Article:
Prof. Drummond's Lecture.

About 250 members of the University took advantage of the opportunity offered last evening of hearing Prof. Henry Drummond of Edinburgh University on the subject of Christianity among students, and Holden Chapel was crowded to its utmost capacity. After the singing of a hymn, Professor Drummond introduced Dr. Smith of the Scotch delegation, who told of the gradual growth of religion in the Scotch Universities. Several years ago it would have been impossible to hold a religious meeting at Edinburgh University. Now they have services and meetings, especially in the hospitals, where the medical students often go and hold short services with the patients. This was a great step, but more was required. Many of the students were going down hill, and efforts were made to save them. There was formed a Medical Students Christian Association. A great cricketer named Studd, and a stroke of the Cambridge crew named Smith wished to go to China as missionaries. An opportunity was given them to speak to the students at Edinburgh. They were most enthusiastically received and their word had the most marvelous effect. There were countless instances of conversion. It was suggested that the workers should go to other universities. Everywhere they found agnostics, unbelievers, but their influence was such that many were converted, especially at the Universities of Aberdeen and Glasgow.

Prof. Drummond then spoke most earnestly on the subject of Christianity. He had not come here to preach, but to help-to try to remove the misconception in men's minds in regard to Christianity. In most American colleges, men don't know much about Christianity. In Scotland they are brought up on religion and see more of the questions which puzzle American students. Christ's yoke is no bondage as many men think. What is a yoke for? A yoke is a wooden collar intended to lighten the ox's burden. So Christ's yoke is put upon us to help us, not to retard us, If we take things as Christ took them, the yoke will be easy, and the burden light; but if we follow our own way, we will find it difficult to resist temptation, and the burden will be a heavy one. If a man finds life going hard with him, let him give up self and follow Christ. The great trouble with men is that they live in their own way, not in Christ's, they are thinking of their own pleasure, they look for rest and relief. There is no satisfaction in living for one's self. When once a man forgets self. When once a man forgets self, and follows Christ, he is a changed man, he has a new object in life. If a man turns his back on Christ he simply sees his own shadow and is in darkness; but if he follows Christ be faces the light, and all is clear. When a man comes to college he is a student, but a poor one at first; in like manner, when a man follows Christ he becomes a Christian, even though a poor one. To do what is right, to think what is right, is a life worth living. Any man can begin that life to-morrow.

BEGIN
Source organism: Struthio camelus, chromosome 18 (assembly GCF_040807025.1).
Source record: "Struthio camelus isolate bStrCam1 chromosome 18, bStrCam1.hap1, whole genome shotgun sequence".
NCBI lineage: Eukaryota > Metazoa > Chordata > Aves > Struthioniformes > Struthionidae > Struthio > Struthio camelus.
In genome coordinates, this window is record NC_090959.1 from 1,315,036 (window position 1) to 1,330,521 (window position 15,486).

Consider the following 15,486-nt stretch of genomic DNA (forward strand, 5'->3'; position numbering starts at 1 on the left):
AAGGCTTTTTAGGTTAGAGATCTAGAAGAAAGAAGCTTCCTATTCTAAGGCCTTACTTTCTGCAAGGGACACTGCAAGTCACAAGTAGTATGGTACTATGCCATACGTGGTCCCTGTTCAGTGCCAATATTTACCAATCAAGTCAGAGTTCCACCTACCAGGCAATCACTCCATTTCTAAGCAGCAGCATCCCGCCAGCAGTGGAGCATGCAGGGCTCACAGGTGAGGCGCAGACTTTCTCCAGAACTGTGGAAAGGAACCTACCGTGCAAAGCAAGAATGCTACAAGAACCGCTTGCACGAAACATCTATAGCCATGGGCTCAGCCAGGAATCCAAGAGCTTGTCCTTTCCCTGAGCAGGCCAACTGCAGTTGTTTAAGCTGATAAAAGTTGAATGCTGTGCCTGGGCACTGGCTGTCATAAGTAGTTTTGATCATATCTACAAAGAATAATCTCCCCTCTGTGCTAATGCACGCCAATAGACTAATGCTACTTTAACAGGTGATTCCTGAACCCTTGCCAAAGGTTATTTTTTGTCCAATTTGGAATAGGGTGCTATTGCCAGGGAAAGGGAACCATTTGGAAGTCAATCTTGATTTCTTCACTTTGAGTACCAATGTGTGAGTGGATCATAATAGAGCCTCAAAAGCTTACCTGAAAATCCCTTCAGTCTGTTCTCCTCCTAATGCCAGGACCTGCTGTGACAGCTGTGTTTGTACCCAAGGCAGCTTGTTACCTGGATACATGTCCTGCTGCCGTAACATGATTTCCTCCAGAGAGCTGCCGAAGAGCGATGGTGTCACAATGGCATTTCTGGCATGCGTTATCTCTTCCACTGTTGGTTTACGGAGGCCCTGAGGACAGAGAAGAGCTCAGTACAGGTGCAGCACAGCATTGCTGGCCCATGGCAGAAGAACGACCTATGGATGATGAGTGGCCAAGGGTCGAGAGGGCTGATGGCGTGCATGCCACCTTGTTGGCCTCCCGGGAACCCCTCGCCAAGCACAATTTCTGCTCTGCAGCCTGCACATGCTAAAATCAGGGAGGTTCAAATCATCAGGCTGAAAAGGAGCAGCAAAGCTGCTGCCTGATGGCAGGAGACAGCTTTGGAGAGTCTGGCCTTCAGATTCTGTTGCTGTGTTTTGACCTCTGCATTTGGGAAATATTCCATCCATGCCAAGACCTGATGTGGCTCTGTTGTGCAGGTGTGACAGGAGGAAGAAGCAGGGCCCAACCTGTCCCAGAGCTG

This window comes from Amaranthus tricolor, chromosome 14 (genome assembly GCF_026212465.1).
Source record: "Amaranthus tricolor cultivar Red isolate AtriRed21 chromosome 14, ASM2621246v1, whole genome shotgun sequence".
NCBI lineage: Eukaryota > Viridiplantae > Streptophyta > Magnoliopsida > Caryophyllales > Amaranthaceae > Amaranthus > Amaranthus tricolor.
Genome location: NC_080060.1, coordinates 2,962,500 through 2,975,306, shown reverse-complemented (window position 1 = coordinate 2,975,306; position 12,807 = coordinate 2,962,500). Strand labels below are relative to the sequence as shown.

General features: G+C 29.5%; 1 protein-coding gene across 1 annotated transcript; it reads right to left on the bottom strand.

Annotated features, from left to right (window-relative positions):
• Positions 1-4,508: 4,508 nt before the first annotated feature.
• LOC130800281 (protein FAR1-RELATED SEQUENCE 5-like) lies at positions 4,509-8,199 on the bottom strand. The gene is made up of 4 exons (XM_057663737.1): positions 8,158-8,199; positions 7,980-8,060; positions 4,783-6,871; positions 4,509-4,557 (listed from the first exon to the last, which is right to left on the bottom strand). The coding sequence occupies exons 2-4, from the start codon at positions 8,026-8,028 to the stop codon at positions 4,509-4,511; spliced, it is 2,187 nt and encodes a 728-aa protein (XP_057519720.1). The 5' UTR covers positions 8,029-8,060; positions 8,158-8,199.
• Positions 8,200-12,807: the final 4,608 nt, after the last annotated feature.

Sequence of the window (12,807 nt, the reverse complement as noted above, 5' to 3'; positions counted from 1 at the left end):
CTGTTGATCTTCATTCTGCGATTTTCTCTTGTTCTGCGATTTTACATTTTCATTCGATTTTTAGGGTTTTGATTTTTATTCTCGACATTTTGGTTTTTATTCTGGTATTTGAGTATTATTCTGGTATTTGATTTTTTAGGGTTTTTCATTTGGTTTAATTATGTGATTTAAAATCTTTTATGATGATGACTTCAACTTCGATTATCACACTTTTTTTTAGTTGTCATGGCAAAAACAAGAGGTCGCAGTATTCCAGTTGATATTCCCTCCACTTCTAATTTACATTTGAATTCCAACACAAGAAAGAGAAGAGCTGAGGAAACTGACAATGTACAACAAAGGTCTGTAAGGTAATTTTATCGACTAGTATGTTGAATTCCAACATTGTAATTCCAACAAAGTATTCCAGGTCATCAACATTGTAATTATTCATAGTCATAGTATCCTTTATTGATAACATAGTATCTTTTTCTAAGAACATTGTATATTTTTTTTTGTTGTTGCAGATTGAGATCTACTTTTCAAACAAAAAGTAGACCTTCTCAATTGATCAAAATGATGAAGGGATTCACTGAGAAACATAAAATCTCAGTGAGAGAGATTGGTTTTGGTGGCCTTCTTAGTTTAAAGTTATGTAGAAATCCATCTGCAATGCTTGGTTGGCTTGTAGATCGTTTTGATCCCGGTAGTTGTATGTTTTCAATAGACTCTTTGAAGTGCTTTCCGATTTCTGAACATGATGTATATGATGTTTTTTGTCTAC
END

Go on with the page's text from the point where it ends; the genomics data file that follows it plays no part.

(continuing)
Entrance on Christianity is like the beginning of a friendship. The life of Christ's followers is the eternal life; it is following a person, not a thing, and it opens up to a man the only possibilities of the entire development of what is in him. A man may know a great deal about Christianity without knowing anything of Christ. Such men are religious men, but not Christians-they live for themselves, instead of living for Christ. No man is a Christian who lives for himself. There is a practical difficulty in being beset by temptation; but there is no passion in man's nature that cannot be overcome. The principle in dealing with sin is not prohibition, but substitution. The only way to keep high is to keep in high company-to follow Christ. Every man should try Christianity; then his whole nature will be softened and will become more spiritualized. "Walk in the Spirit and be shall not fulfill the lusts of the flesh."